As consumers, the thing that we buy when we buy a game is just a license. That is, we've bought a limited right, an agreement, that we have the owner's permission to use the thing they call a video game subject to certain restrictions – like the platform on which we play it and whether we can modify the bits to change the behavior of the software. At that level, the game is actually more virtual than bits on a storage medium – it's just a contract granting you permissions to access those bits. So that's the answer, right? Just count up how many licenses have been granted, and you've got the number of sales of a video game. If only it were that simple. You see, if I create an account on Valve's Steam and buy a license to access the bits to id Software's Doom, then you can (probably) say that the number of copies of Doom sold has increased by one. But there are also versions of Doom that have come inside of other software – like the version sold as part of the Doom 3 BFG Edition for the HD consoles last year. If 100,000 copies of that collection are sold, should we count it as a new sale of Doom along with a new sale of Doom II and a sale of Doom 3 and a sale of Doom 3: Resurrection of Evil? These kinds of questions – about how many copies a game has sold – don't even have to go as far back as Doom. How many copies of the original Bioshock have been sold? Should we count the codes for copies of Bioshock that were included with retail copies of Bioshock Infinite for the PlayStation 3 earlier this year? How about the free digital version of Bioshock that was included with each digital version of Bioshock Infinite that was pre-ordered through Sony's PlayStation 3 online store? If the codes are never redeemed, should it still count? A license to own the game was given as part of a transaction involving money – but that right to access the bits in the cloud might never have been accepted by a consumer. And with the advent of free-to-play (F2P) games, a game qua game gets even more illusory. Consider that some F2P games are simply shells into which you can pack the pieces you're willing to buy – like characters or outfits or levels. Many consumers can't even be said to be playing the same game as someone else because each will buy different numbers and types of items, and this will change the experience that is part of a video game. If I'm willing to pay EA real money for access to the Snow Pea plant in Plants vs. Zombies 2: It's About Time and my best friend does not – did we both play the same game? What about if he's more liberal with spending money on Candy Crush Saga while I refuse to spend a single dime on King's clever little puzzler. Other F2P games are more insidious. At least with PvZ2 and Candy Crush Saga, I can eventually earn my way through the game without ever carrying out another transaction with the developer or publisher. I can disconnect my device from the network, and never look back. The same can't be said of games that require a network connection or which limit the amount of free time you can play in any session. Take Namco's upcoming Ace Combat Infinity, scheduled to be F2P on the PlayStation 3. Recent reports suggest that you may play for a certain number of missions and then either wait for the timed release of another right to play a mission – or pay for the right to continue to access missions. In a game like that, the consumer never really owns the game – the game owns him. No matter how much you pay, there isn't any infinite access to the game without paying in one way or the other – with money or time (which I'm reliably informed is also money).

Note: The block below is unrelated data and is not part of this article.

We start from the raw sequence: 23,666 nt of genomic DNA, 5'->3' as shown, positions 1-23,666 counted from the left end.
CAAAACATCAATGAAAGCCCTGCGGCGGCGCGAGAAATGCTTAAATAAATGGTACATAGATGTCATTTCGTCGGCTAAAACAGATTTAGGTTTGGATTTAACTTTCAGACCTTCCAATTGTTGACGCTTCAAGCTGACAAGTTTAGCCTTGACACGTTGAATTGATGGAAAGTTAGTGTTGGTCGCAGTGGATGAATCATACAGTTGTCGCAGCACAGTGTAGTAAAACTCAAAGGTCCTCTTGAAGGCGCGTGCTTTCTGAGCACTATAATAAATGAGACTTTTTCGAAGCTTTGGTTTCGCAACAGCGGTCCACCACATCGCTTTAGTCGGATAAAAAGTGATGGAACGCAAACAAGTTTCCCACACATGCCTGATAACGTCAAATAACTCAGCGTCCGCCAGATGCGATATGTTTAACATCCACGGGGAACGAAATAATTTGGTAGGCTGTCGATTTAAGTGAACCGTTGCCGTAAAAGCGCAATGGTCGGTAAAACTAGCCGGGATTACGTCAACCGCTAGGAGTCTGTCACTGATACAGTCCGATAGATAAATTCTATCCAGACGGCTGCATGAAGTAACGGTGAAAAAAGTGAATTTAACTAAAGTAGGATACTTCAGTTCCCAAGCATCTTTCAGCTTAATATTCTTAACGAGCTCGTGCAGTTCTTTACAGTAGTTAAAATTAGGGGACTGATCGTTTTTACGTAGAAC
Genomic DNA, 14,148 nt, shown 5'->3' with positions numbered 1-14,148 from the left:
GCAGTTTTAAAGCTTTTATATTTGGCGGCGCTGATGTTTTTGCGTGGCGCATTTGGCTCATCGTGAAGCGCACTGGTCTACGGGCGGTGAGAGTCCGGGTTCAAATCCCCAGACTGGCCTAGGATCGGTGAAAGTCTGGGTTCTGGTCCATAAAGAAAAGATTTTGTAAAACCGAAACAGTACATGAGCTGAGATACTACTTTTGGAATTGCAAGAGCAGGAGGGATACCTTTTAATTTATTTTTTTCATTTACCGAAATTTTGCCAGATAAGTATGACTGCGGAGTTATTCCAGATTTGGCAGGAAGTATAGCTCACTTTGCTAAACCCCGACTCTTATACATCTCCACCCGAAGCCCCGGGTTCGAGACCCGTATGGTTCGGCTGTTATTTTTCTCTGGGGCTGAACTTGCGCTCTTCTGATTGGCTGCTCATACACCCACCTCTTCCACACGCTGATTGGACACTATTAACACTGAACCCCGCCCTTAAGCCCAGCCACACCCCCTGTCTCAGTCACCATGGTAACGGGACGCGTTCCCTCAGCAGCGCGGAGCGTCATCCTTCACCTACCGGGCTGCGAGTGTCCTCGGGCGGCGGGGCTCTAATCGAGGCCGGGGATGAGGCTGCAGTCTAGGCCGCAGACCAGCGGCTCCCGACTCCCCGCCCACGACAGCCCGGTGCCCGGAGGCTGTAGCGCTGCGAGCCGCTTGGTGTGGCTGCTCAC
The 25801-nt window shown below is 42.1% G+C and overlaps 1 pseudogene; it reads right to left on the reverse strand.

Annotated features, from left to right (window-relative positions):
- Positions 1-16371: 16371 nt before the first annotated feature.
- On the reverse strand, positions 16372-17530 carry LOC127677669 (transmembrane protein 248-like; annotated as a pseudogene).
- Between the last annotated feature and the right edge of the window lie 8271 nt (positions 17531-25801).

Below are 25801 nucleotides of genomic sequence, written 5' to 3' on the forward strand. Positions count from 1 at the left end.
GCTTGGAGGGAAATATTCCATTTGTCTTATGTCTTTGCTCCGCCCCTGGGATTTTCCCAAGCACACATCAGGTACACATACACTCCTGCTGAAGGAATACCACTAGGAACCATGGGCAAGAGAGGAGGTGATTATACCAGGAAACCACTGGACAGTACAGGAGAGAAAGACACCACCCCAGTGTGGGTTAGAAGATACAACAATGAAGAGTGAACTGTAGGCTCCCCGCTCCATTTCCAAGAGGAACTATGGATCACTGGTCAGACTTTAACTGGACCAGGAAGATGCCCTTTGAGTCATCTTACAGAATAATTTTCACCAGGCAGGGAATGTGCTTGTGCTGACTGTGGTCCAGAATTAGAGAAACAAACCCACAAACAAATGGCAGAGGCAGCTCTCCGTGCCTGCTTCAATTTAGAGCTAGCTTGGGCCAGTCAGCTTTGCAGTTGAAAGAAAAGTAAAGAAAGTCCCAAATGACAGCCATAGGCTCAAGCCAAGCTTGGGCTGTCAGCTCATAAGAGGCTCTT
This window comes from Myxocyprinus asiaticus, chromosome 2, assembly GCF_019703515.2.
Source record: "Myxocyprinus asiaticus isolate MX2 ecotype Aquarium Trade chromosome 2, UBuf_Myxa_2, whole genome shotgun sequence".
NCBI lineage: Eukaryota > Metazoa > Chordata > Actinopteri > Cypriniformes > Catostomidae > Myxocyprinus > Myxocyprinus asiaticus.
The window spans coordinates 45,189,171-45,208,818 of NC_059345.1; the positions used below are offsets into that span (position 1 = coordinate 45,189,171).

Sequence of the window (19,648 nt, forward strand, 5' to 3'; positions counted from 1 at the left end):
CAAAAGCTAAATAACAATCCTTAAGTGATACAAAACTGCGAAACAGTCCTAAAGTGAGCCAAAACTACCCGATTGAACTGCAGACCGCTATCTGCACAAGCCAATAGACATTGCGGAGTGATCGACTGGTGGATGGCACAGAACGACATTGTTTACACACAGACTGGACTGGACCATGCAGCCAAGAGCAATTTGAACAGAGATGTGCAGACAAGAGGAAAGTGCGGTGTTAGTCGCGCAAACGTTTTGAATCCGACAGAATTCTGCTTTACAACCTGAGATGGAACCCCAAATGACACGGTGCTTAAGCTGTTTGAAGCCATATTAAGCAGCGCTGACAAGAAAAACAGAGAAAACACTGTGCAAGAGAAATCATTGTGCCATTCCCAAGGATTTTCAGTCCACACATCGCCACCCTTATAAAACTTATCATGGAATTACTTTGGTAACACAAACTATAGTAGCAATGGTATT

No game?

And, to bring this back around to the frame we've used for success for so long: How many copies of Ace Combat Infinity will Namco sell? None. They don't actually offer it for sale. Instead, they will grant limited licenses and then provide a system to extend those licenses in certain extremely limited ways. Not only is there no game in the sense that perhaps we thought we understood it, but because of that we can't even talk about what it means to sell one. Maddening, and on some days it's enough to make me want to give up on all the modern games and go back to playing on an Atari 2600 and PlayStation 2. At least back then, what I thought I was buying and what I ultimately experienced seemed to be one and the same.